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Sogni Bernie Brooks , May 28th, 2020 08:43

Primo! spruce up well-worn influences on their second LP, Sogni, delivering an invigorating, unique listening experience, says Bernie Brooks

Back in April, the dog had to go to the vet. On our way across the city, we cut through downtown. It was almost entirely devoid of people. Detroit's been hit extraordinarily hard by Covid-19. The emptiness of the scene was tragic, but also – for an old-ish guy like me – off-puttingly nostalgic. It reminded me of the weird normal of living next door to a dominatrix, in the same building as a real-deal jazz singer and a rave-damaged, wannabe techno DJ, on a barren block nearly twenty years ago, of navigating a similarly depopulated city centre, of going to grubby rock venues three or four times a week. 

This ill-timed trip down memory lane was triggered in part by Primo!'s second proper LP, Sogni, a spidery half-hour of post-punk-inflected Melbourne garage rock, which happened to be blaring from the speakers as my partner and I cruised down Michigan Ave, the dog's head poking out the window, basset ears flapping in the wind. At times evocative of classic Flying Nun bands like The Chills or maybe The Clean playing 'Platypus', Primo! are more than the sum of their influences, differentiating themselves via sharp songwriting and strangely invigorating delivery. 

Which shouldn't come as a surprise, given the quartet's pedigree. Consisting of new addition Amy Hill, Xanthe Waite, Violetta Del Conte-Race, and Suzanne Walker, most of the group had already made their mark in Melbourne and beyond. You see, half of Primo! – Hill and Waite – are half of the very excellent rock oddity Terry. Hill is also a member of the legendary Constant Mongrel. Del Conte-Race, for her part, did time as a member of goon-rock outfit The Shifters. What all these bands do – Primo! included – and do well is spruce up well-worn touchstones. They take something you've heard a billion times, put their spin on it, and make it sound fresh, original – even if, strictly speaking, it isn't, not entirely.

Opener 'Things To Do' kicks off with a chugging guitar and almost affectless vocals delivered in a cadence that wouldn't be out of place on a Terry LP. It's a short amuse-bouche, prepping the palate for the songs to follow. While not quite in Young Marble Giants territory, these are minimal tunes: a riff, a simple beat, group vocals, maybe a synth accent or a little bit of horn. The feeling is shambolic, off kilter – a bike with bent rims.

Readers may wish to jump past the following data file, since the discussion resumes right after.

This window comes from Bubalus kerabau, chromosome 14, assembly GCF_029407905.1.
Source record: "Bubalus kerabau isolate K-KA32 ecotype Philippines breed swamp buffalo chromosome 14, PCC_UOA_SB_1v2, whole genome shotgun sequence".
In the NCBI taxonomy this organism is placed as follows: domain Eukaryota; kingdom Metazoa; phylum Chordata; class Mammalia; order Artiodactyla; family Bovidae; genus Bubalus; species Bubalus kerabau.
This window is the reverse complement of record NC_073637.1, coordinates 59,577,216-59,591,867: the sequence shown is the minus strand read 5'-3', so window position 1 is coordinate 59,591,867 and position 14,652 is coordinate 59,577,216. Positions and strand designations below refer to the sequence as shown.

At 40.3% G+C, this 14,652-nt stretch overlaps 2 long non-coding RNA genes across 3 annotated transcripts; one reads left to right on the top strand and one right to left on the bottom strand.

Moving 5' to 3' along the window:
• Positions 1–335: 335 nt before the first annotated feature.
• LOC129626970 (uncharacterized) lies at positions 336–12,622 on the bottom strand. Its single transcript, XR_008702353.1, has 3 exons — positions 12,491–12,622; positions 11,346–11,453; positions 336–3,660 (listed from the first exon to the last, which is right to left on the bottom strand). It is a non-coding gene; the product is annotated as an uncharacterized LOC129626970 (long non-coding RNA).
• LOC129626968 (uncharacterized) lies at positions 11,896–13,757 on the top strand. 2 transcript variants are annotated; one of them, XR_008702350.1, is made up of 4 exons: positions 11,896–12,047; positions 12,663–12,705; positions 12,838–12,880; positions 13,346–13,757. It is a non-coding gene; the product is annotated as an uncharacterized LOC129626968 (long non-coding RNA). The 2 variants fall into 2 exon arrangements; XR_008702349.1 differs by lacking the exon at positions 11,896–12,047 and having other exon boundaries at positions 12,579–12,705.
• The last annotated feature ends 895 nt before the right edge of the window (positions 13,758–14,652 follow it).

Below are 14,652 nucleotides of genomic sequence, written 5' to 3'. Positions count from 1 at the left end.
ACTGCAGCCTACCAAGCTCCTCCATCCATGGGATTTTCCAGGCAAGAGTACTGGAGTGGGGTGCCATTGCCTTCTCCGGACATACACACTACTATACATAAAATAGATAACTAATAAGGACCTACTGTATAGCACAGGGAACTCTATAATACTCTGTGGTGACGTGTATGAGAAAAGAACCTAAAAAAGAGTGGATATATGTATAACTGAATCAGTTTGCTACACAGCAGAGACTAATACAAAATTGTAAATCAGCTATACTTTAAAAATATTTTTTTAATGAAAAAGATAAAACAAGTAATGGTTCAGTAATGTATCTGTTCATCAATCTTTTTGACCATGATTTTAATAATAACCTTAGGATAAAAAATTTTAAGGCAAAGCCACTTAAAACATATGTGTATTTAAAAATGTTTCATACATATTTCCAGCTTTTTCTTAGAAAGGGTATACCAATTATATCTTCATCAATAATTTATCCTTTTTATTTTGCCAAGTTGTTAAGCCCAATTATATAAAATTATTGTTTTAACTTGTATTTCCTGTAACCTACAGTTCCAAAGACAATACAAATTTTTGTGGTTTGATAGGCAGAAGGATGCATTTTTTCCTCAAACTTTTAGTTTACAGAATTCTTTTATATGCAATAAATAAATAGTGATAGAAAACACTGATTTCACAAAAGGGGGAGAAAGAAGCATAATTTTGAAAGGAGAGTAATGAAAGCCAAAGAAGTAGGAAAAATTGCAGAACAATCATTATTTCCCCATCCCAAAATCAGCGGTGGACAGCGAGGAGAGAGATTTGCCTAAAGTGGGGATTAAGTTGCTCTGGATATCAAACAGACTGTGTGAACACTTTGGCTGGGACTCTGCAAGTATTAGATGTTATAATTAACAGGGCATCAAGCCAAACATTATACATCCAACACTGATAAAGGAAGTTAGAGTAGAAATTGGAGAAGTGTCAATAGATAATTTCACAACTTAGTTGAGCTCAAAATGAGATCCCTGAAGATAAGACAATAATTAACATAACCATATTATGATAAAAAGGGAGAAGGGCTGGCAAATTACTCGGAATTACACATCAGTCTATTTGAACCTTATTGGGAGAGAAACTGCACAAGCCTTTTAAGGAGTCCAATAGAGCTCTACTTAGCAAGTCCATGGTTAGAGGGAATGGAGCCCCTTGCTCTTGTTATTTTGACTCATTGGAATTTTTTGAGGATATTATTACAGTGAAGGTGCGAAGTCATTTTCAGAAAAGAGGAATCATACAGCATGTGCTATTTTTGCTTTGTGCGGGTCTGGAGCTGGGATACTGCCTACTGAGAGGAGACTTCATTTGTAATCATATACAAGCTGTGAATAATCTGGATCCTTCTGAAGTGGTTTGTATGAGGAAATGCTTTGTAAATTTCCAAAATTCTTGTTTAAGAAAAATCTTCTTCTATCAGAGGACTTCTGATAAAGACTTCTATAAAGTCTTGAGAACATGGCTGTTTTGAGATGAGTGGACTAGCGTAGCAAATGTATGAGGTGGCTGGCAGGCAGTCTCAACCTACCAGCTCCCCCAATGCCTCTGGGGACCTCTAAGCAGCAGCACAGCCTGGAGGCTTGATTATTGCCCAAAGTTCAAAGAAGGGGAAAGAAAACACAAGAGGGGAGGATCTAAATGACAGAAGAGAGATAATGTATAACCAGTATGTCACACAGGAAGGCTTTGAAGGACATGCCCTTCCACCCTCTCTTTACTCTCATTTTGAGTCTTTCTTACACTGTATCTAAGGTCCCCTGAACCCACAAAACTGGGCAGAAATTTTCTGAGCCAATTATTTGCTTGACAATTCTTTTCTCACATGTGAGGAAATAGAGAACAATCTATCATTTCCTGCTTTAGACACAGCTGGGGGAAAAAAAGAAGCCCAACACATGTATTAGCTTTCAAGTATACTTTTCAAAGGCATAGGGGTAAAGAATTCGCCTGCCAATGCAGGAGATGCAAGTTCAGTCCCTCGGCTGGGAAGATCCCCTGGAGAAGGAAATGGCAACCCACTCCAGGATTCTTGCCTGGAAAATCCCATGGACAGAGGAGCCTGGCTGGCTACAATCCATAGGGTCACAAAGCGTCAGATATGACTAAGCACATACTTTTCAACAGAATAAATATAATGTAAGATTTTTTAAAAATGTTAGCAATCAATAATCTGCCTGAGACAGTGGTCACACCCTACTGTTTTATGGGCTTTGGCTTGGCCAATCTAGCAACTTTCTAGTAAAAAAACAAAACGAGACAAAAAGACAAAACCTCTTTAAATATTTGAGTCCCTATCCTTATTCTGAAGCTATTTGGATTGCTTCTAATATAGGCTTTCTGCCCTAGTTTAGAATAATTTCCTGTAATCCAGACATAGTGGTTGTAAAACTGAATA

Primo! have a knack for asking big questions in their deceptively simple songs. 'Best And Fairest' asks "What makes a life a rich one?" in exactly that way. Eventually, it works its way around to "Who will you pay? And who pays you?", before sandwiching the story of a teenager leaving home between a fantastic, warbly bass hook and the late addition of some watery synth. Album highlight 'Love Days' comes later. It's a woozy, shaker-driven number that seems to prod at the idea of nostalgic rumination.

While we're back on nostalgia, let me let you in on a secret: most of those Detroit garage rock bands I went to see in the aughts, the ones that occasionally popped up in the NME? They weren't very good. By that point, the scene was more or less creatively tapped out. You could argue it died with the Gold Dollar, that its best bands were creatively spent by the mid-to-late 90s. A lot of it was mimicry, loud but empty, as derivative as so much of the knock-off post-punk kicking around back in those days. What makes a band like Primo! rise above such criticisms is the sense that they're interpreting their influences rather than imitating them, and doing so in a way that no one else can – in a way that makes their contribution seem essential to the ongoing dialogue that is rock music.

Not too long ago, Luke Turner's terrific piece on the equally terrific Elastica sparked an interesting Twitter discussion on the merits of originality between Turner, John Doran, and David Bennun. To paraphrase what I took away from it: sure, originality is important, but the feeling of originality can be just as good. And Primo!'s new LP feels great, especially when cruising around town on a spring day with your partner and dog – even if it's only a mundane, unavoidable trip to the veterinary clinic.